12 Ways to Improve Team Accountability [Remote & Onsite]
If you think your team struggles with accountability, don’t worry – you’re not alone.
A recent study revealed that 82% of managers recognize that they have ‘limited to no’ ability to successfully hold others accountable, and 91% of employees consider effective accountability to be one of their company’s top leadership development needs.
The reality is, most teams could use a lesson on this. Before we get into our tips, let’s clarify what we mean by the term ‘team accountability.’
What does team accountability mean?
You’ve probably grown up thinking that accountability means owning up to your mistakes. While this isn’t an incorrect understanding, team accountability has a bit more to it.
Team accountability is about each member of a team following through on their portion of a teamwide commitment, and holding themselves responsible for delivering high-quality results.
Coworkers must understand that they have a responsibility to fulfill to achieve their collective team goals. If one person fails to take ownership of their work, then the entire team will struggle to meet its objectives.
If your team has accountability issues, you might be experiencing missed deadlines, repeated mistakes, fluctuating team performance resulting in unpredictable quality of work, or an overall lack of trust among team members.
Related: How To Manage Time And Never Miss A Deadline
Accountability challenges: Onsite vs. remote
The increased flexibility that has accompanied changes to workplace cultures in the wake of the pandemic has left many teams facing accountability issues.
Three main challenges remote and onsite teams face include the following:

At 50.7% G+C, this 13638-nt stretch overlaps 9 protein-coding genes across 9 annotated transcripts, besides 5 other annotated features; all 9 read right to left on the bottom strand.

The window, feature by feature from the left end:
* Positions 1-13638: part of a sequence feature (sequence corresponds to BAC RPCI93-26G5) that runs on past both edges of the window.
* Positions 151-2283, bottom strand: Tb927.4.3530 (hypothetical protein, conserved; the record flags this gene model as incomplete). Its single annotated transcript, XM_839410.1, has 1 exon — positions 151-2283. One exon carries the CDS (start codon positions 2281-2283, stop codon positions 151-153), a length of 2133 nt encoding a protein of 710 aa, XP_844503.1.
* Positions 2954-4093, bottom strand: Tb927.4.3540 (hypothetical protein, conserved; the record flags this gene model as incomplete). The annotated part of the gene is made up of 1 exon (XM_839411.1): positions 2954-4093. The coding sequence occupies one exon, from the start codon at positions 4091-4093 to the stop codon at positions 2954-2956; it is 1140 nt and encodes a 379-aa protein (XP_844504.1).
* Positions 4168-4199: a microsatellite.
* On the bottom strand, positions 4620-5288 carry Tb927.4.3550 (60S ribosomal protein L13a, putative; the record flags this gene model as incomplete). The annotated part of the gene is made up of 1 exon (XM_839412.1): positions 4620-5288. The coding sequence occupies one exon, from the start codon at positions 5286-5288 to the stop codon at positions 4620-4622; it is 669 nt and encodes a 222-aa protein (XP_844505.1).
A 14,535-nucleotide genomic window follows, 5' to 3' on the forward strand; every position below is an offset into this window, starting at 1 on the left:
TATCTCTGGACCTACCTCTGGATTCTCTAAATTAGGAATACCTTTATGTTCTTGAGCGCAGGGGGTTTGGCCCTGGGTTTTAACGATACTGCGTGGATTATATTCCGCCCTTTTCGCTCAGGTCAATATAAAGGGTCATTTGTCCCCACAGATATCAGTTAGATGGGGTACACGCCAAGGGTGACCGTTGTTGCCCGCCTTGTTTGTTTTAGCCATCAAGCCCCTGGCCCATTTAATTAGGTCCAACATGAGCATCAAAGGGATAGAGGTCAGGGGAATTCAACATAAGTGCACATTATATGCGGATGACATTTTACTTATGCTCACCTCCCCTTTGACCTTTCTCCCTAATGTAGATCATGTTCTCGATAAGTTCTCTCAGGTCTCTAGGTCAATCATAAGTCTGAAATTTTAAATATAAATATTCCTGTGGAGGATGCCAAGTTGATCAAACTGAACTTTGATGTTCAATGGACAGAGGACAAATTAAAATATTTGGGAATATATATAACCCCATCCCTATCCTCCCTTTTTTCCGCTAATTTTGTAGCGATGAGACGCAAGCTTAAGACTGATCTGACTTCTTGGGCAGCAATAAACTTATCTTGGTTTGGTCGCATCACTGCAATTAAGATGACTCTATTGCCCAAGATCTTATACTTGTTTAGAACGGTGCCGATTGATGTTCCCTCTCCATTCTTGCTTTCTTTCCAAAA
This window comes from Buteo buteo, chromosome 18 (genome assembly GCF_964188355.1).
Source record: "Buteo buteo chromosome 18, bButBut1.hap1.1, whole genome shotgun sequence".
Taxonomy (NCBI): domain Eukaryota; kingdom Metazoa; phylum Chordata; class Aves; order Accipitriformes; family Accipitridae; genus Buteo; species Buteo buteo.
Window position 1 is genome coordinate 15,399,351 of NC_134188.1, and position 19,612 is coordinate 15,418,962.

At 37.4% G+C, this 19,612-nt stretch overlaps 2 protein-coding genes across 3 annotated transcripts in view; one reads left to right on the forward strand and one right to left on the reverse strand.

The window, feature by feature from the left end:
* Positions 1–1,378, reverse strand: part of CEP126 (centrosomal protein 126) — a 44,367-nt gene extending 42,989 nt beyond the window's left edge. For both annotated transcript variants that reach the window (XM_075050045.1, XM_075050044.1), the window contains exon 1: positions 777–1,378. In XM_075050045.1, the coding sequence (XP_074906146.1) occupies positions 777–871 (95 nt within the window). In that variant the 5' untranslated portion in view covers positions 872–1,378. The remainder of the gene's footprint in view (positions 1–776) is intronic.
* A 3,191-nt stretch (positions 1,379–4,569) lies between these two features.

#1 Low levels of trust
There are several causes of low trust – all of which damage team accountability.
Issues like high turnover can prevent coworkers from developing strong relationships, and a lack of personal connection can also prevent employees from feeling like they can rely on one another.
This is prevalent in remote teams in particular, where there are fewer opportunities for socializing, which means people must put in more effort to get to know their team members.
#2 Communication issues
Even teams who spend their days working together in an office face communication issues. But this problem is even more exacerbated for teams who primarily communicate via video calls or messaging platforms like Slack.
Remote or hybrid environments may leave employees with fewer opportunities to communicate updates with their team and work together to overcome challenges. The loss of nonverbal cues in remote workplaces makes it more difficult to practice accountability, especially since there are no body language cues to rely on when discussing shortcomings with a supervisor, for example.
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#3 Unclear responsibilities and priorities
In organizations with a structured hierarchy, employees at the bottom of the pyramid can become easily frustrated with changing company priorities. This ties into issues with communication discussed above, as it’s difficult for an employee to practice personal accountability when they’re not even sure what’s expected of them.
Also read: 12 Free Project Budget Templates
12 ways to improve team accountability
Your accountability problem might be minor, or perhaps it’s more severe. Regardless, there are steps you can take to mitigate the issue.
Here are 12 tips to improve team accountability.
1. Check in with yourself
The first step in improving team accountability is taking the time to check in with yourself and assess your team’s current challenges. Ask yourself questions like:
- How are these issues manifesting in our work or productivity?
- Is this issue specific to one team member?
- How am I potentially contributing to this issue?
It may be difficult to think critically about the last question on this list since it involves evaluating your behavior. As you consider it, keep in mind that self-awareness is an incredibly important quality for leaders to have.